October 26, 2009

Napoleon III - Emperor of the French

File this under incompetent leaders of great states, right next to George W. Bush: 

The Paris of today that everyone dreams about was given to us in the 1860s and 70s by this man, Napoleon III, and his civil servant, Baron Haussmann.  His reign began in liberal democratic enthusiasm, progressed to despotism by way of coup d’état, and ended in dismal, utter, spectacular, and mind bogglingly stupid failure. 

He was manipulated into provoking a war with Prussia, convinced he would win in a walkover.  Bismarck, Prussia’s leader, couldn’t have asked for a more pliable victim.  The military catastrophe is chronicled in the first part of Zola’s book, The Debacle.  thousands of desparately hungry, exhausted soldiers marching to and fro over the French landscape, despondent and demoralized as they realize that they are being led by a gang of complete idiots. 

Think of Joseph Heller’s Catch 22 without the wild hilarity, and you’ll have a notion of what I’m reading now.  In the film, The Life of Émile Zola, there is a scene early on in which the general staff is incensed at Zola about this book – they are out to get him. 

After the disaster came the Paris Commune, with its murder, insurrection, and brutal suppression.  Then, as time heals all wounds, socialist, communist, and liberal came together across their political differences to slake their thirst for revenge (la revanche!)  against Germany.  Much to the consternation of some leftists, dreaming of international solidarity, the worker’s parties supported France’s lunge into WWI – the time to regain lost territory had come at last.  More lambs to the slaughter.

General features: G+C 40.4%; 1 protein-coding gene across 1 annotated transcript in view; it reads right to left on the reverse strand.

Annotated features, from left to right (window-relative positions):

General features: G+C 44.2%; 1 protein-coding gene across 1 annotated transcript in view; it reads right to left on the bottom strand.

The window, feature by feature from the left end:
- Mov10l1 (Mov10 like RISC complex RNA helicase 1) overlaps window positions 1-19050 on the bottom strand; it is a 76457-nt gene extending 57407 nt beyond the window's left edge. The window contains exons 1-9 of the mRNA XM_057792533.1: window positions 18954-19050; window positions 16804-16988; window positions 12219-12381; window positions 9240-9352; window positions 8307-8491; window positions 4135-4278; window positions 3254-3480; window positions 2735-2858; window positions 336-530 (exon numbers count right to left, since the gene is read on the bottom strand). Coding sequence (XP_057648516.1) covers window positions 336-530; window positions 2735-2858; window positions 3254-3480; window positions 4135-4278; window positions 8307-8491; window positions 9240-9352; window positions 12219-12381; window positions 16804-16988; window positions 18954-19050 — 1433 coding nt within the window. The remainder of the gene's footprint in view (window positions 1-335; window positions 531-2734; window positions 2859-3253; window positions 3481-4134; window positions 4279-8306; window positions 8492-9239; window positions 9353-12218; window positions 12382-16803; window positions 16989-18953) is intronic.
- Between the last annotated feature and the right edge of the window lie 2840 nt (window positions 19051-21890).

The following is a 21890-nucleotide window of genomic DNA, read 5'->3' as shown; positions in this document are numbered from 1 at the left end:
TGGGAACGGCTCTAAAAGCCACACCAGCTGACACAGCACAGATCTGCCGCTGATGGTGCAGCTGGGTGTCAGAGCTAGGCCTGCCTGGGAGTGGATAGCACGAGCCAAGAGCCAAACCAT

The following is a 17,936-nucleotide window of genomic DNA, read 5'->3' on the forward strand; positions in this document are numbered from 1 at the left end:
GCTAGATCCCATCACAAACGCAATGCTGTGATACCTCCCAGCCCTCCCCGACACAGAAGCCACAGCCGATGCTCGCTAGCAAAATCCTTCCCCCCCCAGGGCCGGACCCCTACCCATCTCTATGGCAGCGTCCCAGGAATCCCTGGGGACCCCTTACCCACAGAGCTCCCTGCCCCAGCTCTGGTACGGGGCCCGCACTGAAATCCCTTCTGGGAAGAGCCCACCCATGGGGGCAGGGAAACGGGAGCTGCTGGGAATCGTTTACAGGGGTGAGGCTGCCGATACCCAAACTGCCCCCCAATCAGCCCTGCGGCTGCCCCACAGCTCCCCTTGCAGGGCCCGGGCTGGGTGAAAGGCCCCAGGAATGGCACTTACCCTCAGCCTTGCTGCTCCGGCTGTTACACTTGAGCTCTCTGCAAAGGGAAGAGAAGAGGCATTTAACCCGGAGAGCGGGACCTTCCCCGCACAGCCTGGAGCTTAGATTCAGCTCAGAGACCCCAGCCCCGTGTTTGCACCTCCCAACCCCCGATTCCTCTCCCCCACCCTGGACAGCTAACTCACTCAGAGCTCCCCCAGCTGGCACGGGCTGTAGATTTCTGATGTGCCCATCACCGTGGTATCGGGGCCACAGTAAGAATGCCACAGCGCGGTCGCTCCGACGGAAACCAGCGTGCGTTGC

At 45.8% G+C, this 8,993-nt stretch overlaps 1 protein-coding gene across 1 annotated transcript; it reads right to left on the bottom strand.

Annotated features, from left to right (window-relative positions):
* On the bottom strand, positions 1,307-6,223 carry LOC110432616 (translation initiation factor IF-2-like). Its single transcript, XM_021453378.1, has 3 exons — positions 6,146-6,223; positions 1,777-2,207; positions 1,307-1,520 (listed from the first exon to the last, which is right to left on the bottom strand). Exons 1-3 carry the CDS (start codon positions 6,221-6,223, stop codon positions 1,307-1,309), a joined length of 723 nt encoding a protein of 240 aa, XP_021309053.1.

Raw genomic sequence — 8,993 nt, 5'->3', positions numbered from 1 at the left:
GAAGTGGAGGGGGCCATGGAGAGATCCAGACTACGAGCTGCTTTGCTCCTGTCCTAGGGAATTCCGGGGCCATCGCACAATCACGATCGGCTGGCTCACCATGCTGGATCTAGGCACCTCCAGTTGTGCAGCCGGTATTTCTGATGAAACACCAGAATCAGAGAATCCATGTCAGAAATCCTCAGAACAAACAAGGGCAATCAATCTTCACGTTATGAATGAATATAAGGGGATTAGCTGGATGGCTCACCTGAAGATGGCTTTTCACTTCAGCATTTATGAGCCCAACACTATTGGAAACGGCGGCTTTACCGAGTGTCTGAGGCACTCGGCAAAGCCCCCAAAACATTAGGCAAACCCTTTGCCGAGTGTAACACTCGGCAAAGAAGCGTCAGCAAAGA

There’s our man!

September 21, 2009

Paul Muni as Zola - listening at his trial

I am watching The Life of Émile Zola (1936), corny and stirring by turns, starring Paul Muni.  The movie focuses on his trial for libel that resulted from his publication of J’accuse..! his dissection of the sham conviction of Dreyfus for treason.  Virulent hatred of Jews was at the center of the case, so it’s interesting how the film treats the subject of anti-semitism.

There's our man!The words “Jew” and “anti-semitic” are never spoken in the film.  The theme is all very sotto voce.  When the general staff is looking for a fall guy to take the blame for the spying they have detected, they examine a roster of it’s members.  The religion of each is noted.  The head points to Dreyfus’s name and says, “There’s our man.”

3 JC in glory

When Zola is brought before the kangaroo court for libelling the French military, there are several long shots of the assembled dignataries and spectators. A huge painting of The Crucifixtion makes the point that church and state are not separate in France.

 The violent anti-Dreyfus mobs are shown, but there is no indication of their vicious anti-semitic bent.  Nor is the anti-clericalism of the Dreyfusards hinted.   You have to know the history to read the subtext of the film.

French anti-semitic propaganda     Republican anti-clerical poster